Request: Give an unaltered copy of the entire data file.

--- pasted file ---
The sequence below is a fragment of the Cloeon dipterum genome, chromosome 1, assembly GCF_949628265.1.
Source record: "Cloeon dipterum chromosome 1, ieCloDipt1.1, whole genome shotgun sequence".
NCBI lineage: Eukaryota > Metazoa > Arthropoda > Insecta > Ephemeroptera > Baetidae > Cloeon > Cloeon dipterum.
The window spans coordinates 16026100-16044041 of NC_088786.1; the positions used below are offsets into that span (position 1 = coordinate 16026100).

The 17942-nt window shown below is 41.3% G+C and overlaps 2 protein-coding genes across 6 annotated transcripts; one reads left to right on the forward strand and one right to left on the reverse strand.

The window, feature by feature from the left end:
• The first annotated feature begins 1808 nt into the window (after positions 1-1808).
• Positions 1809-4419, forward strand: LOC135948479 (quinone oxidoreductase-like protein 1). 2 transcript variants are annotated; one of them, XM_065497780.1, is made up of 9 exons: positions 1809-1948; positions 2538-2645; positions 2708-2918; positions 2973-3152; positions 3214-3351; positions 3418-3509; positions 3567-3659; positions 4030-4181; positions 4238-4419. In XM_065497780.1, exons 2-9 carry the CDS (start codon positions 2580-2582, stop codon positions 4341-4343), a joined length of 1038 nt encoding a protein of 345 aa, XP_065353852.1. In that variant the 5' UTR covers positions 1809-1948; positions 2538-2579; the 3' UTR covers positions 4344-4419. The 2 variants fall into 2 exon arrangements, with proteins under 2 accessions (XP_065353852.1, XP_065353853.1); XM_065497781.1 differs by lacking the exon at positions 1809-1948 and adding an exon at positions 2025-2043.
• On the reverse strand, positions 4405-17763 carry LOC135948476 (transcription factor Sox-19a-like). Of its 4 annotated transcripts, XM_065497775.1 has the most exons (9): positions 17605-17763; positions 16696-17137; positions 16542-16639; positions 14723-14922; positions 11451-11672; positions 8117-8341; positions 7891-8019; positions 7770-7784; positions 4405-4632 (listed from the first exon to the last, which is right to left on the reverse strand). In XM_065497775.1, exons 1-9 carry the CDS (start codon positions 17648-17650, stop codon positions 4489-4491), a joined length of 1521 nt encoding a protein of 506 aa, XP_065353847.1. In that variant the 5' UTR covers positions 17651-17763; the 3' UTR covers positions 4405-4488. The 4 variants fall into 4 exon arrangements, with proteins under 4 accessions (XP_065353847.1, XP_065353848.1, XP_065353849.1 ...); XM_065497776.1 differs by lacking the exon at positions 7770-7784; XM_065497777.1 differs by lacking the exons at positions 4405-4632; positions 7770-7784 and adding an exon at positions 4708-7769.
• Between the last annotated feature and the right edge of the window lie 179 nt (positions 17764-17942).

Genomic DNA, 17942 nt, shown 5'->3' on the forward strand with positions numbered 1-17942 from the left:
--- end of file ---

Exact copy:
The sequence below is a fragment of the Cloeon dipterum genome, chromosome 1, assembly GCF_949628265.1.
Source record: "Cloeon dipterum chromosome 1, ieCloDipt1.1, whole genome shotgun sequence".
NCBI lineage: Eukaryota > Metazoa > Arthropoda > Insecta > Ephemeroptera > Baetidae > Cloeon > Cloeon dipterum.
The window spans coordinates 16026100-16044041 of NC_088786.1; the positions used below are offsets into that span (position 1 = coordinate 16026100).

The 17942-nt window shown below is 41.3% G+C and overlaps 2 protein-coding genes across 6 annotated transcripts; one reads left to right on the forward strand and one right to left on the reverse strand.

The window, feature by feature from the left end:
• The first annotated feature begins 1808 nt into the window (after positions 1-1808).
• Positions 1809-4419, forward strand: LOC135948479 (quinone oxidoreductase-like protein 1). 2 transcript variants are annotated; one of them, XM_065497780.1, is made up of 9 exons: positions 1809-1948; positions 2538-2645; positions 2708-2918; positions 2973-3152; positions 3214-3351; positions 3418-3509; positions 3567-3659; positions 4030-4181; positions 4238-4419. In XM_065497780.1, exons 2-9 carry the CDS (start codon positions 2580-2582, stop codon positions 4341-4343), a joined length of 1038 nt encoding a protein of 345 aa, XP_065353852.1. In that variant the 5' UTR covers positions 1809-1948; positions 2538-2579; the 3' UTR covers positions 4344-4419. The 2 variants fall into 2 exon arrangements, with proteins under 2 accessions (XP_065353852.1, XP_065353853.1); XM_065497781.1 differs by lacking the exon at positions 1809-1948 and adding an exon at positions 2025-2043.
• On the reverse strand, positions 4405-17763 carry LOC135948476 (transcription factor Sox-19a-like). Of its 4 annotated transcripts, XM_065497775.1 has the most exons (9): positions 17605-17763; positions 16696-17137; positions 16542-16639; positions 14723-14922; positions 11451-11672; positions 8117-8341; positions 7891-8019; positions 7770-7784; positions 4405-4632 (listed from the first exon to the last, which is right to left on the reverse strand). In XM_065497775.1, exons 1-9 carry the CDS (start codon positions 17648-17650, stop codon positions 4489-4491), a joined length of 1521 nt encoding a protein of 506 aa, XP_065353847.1. In that variant the 5' UTR covers positions 17651-17763; the 3' UTR covers positions 4405-4488. The 4 variants fall into 4 exon arrangements, with proteins under 4 accessions (XP_065353847.1, XP_065353848.1, XP_065353849.1 ...); XM_065497776.1 differs by lacking the exon at positions 7770-7784; XM_065497777.1 differs by lacking the exons at positions 4405-4632; positions 7770-7784 and adding an exon at positions 4708-7769.
• Between the last annotated feature and the right edge of the window lie 179 nt (positions 17764-17942).

Genomic DNA, 17942 nt, shown 5'->3' on the forward strand with positions numbered 1-17942 from the left: